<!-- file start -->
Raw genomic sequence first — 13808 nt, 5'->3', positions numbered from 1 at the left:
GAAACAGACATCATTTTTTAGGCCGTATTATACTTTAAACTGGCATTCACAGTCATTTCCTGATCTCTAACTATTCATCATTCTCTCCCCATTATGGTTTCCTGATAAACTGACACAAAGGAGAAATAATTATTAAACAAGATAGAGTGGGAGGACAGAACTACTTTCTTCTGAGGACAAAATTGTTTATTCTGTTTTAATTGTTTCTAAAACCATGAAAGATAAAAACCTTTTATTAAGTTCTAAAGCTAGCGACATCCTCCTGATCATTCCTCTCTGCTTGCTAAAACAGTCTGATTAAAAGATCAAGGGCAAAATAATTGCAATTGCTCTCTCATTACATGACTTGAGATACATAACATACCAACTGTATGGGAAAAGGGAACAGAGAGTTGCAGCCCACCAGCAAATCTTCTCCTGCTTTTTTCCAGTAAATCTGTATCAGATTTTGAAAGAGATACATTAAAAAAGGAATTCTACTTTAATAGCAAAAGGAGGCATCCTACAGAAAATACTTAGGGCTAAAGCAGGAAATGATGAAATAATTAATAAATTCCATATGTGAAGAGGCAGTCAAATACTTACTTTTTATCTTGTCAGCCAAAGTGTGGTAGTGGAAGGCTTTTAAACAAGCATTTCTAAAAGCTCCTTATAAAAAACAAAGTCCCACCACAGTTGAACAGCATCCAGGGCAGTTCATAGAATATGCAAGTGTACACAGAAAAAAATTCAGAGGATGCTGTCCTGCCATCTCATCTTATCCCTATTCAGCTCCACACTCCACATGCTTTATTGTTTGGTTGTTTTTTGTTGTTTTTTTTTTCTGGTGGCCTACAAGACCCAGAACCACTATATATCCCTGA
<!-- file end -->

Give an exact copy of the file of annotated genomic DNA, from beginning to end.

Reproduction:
Raw genomic sequence first — 13808 nt, 5'->3', positions numbered from 1 at the left:
GAAACAGACATCATTTTTTAGGCCGTATTATACTTTAAACTGGCATTCACAGTCATTTCCTGATCTCTAACTATTCATCATTCTCTCCCCATTATGGTTTCCTGATAAACTGACACAAAGGAGAAATAATTATTAAACAAGATAGAGTGGGAGGACAGAACTACTTTCTTCTGAGGACAAAATTGTTTATTCTGTTTTAATTGTTTCTAAAACCATGAAAGATAAAAACCTTTTATTAAGTTCTAAAGCTAGCGACATCCTCCTGATCATTCCTCTCTGCTTGCTAAAACAGTCTGATTAAAAGATCAAGGGCAAAATAATTGCAATTGCTCTCTCATTACATGACTTGAGATACATAACATACCAACTGTATGGGAAAAGGGAACAGAGAGTTGCAGCCCACCAGCAAATCTTCTCCTGCTTTTTTCCAGTAAATCTGTATCAGATTTTGAAAGAGATACATTAAAAAAGGAATTCTACTTTAATAGCAAAAGGAGGCATCCTACAGAAAATACTTAGGGCTAAAGCAGGAAATGATGAAATAATTAATAAATTCCATATGTGAAGAGGCAGTCAAATACTTACTTTTTATCTTGTCAGCCAAAGTGTGGTAGTGGAAGGCTTTTAAACAAGCATTTCTAAAAGCTCCTTATAAAAAACAAAGTCCCACCACAGTTGAACAGCATCCAGGGCAGTTCATAGAATATGCAAGTGTACACAGAAAAAAATTCAGAGGATGCTGTCCTGCCATCTCATCTTATCCCTATTCAGCTCCACACTCCACATGCTTTATTGTTTGGTTGTTTTTTGTTGTTTTTTTTTTCTGGTGGCCTACAAGACCCAGAACCACTATATATCCCTGA